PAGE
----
“Ye Have Heard That It Was Said by Them of Old Time”

The classic work of Dr. David Daube, “The New Testament And Rabbinic Judaism” identified the phrase as a reference to the traditional Jewish midrash that had become more authoritative than the text of Scripture itself. Much like the “Baptist Faith and Message” or the Catechism of Catholicism, it formed a tradition that invariably made “the word of God of no effect.” Jesus had poured forth his criticism upon that tradition in no uncertain terms (e.g., see discourse on ‘Corbin’) and it should not be surprising that in the Sermon on the mount its contrapuntal use to his own “But I say unto you” forms a landmark hermeneutic of the initiation of the Kingdom of God.

Jesus’ clear reference to Scripture are predicated by “it is written” or “the word of God” and similar unambiguous terms making the phrase “Ye have heard that it was said by them of old time” conspicuous by its obtuseness. But this phrase has been used copiously by biblical historical critics to show a putative dichotomy between the “Law” and “Christ” as if Christ were indicating that his teaching superseded the law it self.

Such claims are understandable coming from an ethos that assumed that Scripture, especially the Old Testament, was at core the production of myth and tradition (e.g., German biblical historical criticism) but has been perpetuated in the teaching of a number of self-identified “open theists.”

The chief problem with the “Law” vs “Christ’s teaching” is that the context of the contrapuntal back and forth is prefaced by:

“Think not that I am come to destroy the law, or the prophets: I am not come to destroy, but to fulfill. For verily I say unto you, Till heaven and earth pass, one jot or one tittle shall in no wise pass from the law, till all be fulfilled. Whosoever therefore shall break one of these least commandments, and shall teach men so, he shall be called the least in the kingdom of heaven: but whosoever shall do and teach them, the same shall be called great in the kingdom of heaven.” (Matt. 5:17-19 KJV)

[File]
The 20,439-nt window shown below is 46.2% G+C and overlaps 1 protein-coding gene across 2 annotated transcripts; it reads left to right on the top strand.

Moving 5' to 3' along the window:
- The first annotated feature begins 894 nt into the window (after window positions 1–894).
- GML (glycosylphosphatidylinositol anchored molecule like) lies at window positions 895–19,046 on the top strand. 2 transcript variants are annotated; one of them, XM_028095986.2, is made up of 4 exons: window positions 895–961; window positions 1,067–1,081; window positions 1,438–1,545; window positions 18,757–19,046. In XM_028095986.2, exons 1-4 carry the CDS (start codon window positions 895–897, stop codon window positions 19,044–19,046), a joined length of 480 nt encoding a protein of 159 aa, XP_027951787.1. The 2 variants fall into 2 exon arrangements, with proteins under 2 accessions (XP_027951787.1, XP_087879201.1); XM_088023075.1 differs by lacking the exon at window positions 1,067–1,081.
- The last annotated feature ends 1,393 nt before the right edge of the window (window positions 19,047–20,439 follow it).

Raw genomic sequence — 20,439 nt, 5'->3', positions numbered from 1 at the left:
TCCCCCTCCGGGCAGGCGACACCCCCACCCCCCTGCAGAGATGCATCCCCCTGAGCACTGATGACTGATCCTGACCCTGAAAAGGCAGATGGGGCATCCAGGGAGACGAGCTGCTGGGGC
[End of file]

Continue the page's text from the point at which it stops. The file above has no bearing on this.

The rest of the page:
That is the exegetical key to understanding what follows. That and the solemn warning that “…except your righteousness shall exceed the righteousness of the scribes and Pharisees, ye shall in no case enter into the kingdom of heaven. (Matt. 5:20 KJV).

Jesus was excoriating the “theology of Phariseeism” that had taken up the text of Scripture into its superseding midrash. One can easily think of popular “open theist” authors who use the Sermon on the Mount as a pretext for redaction of the Old Testament to conform to a “kinder and gentler” view of God, or the basis for denying the authority of the law in the age of grace.

As a corollary interest many have claimed that Jesus’s “fulfilling the law” was also a statement to the effect that its purpose has been accomplished and its need now removed. But that is based upon the assumption of a definition that has clear alternatives. In light of the Jesus’s disavowal of coming to destroy the law, the case to be made for “to make to stand” or “to establish by scrutiny and examination, by exegesis and by obedience to the sprit as much as the letter.” [1] is more consistent with his stated purpose.

All to say that the popular assumption that Jesus was directly quoting from Scripture in his “But I say unto you” does not satisfy a consistent contextual exegesis, and the alternative undermines a number of pretexts for denying a high view of Scripture or enables a valid ground to redact the Old Testament portrayals of God using violence to accomplish His purposes in the Old Testament.

1.) See Guillaume, ‘The Midrash in the Gospels’, Expository Times, 37, 1926, 392.

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